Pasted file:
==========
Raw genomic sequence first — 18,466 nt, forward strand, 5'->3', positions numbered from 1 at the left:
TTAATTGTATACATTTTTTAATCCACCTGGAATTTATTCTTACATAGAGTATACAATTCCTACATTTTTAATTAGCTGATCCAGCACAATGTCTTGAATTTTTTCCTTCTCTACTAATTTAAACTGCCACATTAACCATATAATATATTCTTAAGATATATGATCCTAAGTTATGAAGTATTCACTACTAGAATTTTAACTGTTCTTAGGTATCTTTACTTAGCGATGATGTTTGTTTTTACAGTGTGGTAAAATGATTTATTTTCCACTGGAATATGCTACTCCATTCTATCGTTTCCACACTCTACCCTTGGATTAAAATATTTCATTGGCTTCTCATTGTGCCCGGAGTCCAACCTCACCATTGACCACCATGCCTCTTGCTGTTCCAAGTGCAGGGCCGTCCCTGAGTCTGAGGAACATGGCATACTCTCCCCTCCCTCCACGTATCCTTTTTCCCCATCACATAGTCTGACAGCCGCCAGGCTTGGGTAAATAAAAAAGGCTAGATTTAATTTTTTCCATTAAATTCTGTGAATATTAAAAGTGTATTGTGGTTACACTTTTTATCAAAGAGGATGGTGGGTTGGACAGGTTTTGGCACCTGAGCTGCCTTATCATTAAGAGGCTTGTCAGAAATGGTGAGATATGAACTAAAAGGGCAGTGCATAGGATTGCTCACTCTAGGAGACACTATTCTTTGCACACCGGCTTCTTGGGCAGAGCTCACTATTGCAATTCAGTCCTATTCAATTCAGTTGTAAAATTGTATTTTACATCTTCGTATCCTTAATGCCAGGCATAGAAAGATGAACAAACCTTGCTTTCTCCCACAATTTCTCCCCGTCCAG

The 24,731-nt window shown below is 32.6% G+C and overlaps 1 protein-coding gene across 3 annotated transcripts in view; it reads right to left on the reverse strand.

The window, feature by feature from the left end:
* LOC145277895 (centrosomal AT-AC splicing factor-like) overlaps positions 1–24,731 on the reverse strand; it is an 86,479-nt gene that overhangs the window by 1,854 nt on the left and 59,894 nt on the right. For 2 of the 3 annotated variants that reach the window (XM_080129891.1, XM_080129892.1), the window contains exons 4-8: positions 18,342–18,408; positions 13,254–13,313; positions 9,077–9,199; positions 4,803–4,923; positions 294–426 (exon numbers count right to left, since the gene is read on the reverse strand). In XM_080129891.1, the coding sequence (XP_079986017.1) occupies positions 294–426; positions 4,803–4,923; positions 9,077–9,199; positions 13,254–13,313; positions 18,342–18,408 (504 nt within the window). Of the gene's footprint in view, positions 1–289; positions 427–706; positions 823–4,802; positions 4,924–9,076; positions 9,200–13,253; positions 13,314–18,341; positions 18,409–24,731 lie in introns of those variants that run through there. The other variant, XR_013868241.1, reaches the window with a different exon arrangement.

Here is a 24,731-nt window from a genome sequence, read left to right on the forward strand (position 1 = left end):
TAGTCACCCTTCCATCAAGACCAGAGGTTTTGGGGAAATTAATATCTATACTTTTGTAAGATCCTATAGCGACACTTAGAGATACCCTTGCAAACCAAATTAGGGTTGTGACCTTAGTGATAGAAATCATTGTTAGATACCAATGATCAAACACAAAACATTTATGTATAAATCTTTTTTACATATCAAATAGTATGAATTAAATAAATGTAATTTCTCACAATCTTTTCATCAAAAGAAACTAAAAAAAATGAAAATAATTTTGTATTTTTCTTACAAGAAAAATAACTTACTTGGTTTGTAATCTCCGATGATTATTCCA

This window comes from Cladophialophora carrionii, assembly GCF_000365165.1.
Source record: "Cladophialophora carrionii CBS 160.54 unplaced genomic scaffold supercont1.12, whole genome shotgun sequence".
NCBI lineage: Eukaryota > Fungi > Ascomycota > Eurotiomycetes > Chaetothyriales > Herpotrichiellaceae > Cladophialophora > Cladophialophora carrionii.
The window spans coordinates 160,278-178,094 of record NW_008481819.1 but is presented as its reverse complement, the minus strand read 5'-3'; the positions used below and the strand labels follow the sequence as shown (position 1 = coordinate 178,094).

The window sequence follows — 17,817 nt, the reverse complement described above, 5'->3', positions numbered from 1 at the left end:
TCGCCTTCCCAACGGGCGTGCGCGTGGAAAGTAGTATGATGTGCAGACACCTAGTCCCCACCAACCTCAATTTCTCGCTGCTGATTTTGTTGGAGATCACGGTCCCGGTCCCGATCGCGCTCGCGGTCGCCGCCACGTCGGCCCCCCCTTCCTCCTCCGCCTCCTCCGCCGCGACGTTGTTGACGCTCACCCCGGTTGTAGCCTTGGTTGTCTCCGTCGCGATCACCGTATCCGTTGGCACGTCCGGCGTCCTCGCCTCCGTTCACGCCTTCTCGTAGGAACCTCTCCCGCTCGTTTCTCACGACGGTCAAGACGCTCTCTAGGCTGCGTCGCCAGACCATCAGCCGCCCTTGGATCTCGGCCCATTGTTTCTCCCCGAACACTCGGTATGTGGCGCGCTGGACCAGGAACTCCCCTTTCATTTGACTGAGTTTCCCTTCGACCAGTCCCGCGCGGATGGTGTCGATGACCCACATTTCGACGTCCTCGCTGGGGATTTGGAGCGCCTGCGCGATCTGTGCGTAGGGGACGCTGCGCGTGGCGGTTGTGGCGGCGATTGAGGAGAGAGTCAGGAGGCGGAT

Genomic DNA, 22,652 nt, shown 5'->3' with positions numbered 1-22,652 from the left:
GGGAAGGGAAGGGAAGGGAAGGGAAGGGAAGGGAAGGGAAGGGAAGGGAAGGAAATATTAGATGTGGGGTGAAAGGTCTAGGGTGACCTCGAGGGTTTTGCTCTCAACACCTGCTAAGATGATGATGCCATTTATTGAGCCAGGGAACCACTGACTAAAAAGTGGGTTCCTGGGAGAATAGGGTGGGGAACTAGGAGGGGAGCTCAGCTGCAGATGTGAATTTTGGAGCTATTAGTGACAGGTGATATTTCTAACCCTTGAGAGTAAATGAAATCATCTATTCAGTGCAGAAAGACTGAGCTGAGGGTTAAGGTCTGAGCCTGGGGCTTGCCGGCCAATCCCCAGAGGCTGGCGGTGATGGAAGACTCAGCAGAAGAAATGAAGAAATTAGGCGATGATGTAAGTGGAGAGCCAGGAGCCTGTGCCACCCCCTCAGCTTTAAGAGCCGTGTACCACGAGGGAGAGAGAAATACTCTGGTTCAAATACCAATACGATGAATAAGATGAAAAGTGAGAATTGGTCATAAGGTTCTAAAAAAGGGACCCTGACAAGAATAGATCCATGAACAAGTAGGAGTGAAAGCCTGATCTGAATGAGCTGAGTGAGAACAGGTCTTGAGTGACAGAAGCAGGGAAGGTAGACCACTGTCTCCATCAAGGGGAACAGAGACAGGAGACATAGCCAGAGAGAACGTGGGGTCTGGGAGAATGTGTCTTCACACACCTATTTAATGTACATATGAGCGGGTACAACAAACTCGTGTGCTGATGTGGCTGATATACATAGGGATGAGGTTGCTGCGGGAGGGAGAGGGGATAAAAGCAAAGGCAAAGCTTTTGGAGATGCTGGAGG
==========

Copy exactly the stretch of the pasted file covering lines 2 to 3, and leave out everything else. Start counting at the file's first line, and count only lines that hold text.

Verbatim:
TTAATTGTATACATTTTTTAATCCACCTGGAATTTATTCTTACATAGAGTATACAATTCCTACATTTTTAATTAGCTGATCCAGCACAATGTCTTGAATTTTTTCCTTCTCTACTAATTTAAACTGCCACATTAACCATATAATATATTCTTAAGATATATGATCCTAAGTTATGAAGTATTCACTACTAGAATTTTAACTGTTCTTAGGTATCTTTACTTAGCGATGATGTTTGTTTTTACAGTGTGGTAAAATGATTTATTTTCCACTGGAATATGCTACTCCATTCTATCGTTTCCACACTCTACCCTTGGATTAAAATATTTCATTGGCTTCTCATTGTGCCCGGAGTCCAACCTCACCATTGACCACCATGCCTCTTGCTGTTCCAAGTGCAGGGCCGTCCCTGAGTCTGAGGAACATGGCATACTCTCCCCTCCCTCCACGTATCCTTTTTCCCCATCACATAGTCTGACAGCCGCCAGGCTTGGGTAAATAAAAAAGGCTAGATTTAATTTTTTCCATTAAATTCTGTGAATATTAAAAGTGTATTGTGGTTACACTTTTTATCAAAGAGGATGGTGGGTTGGACAGGTTTTGGCACCTGAGCTGCCTTATCATTAAGAGGCTTGTCAGAAATGGTGAGATATGAACTAAAAGGGCAGTGCATAGGATTGCTCACTCTAGGAGACACTATTCTTTGCACACCGGCTTCTTGGGCAGAGCTCACTATTGCAATTCAGTCCTATTCAATTCAGTTGTAAAATTGTATTTTACATCTTCGTATCCTTAATGCCAGGCATAGAAAGATGAACAAACCTTGCTTTCTCCCACAATTTCTCCCCGTCCAG

The 24,731-nt window shown below is 32.6% G+C and overlaps 1 protein-coding gene across 3 annotated transcripts in view; it reads right to left on the reverse strand.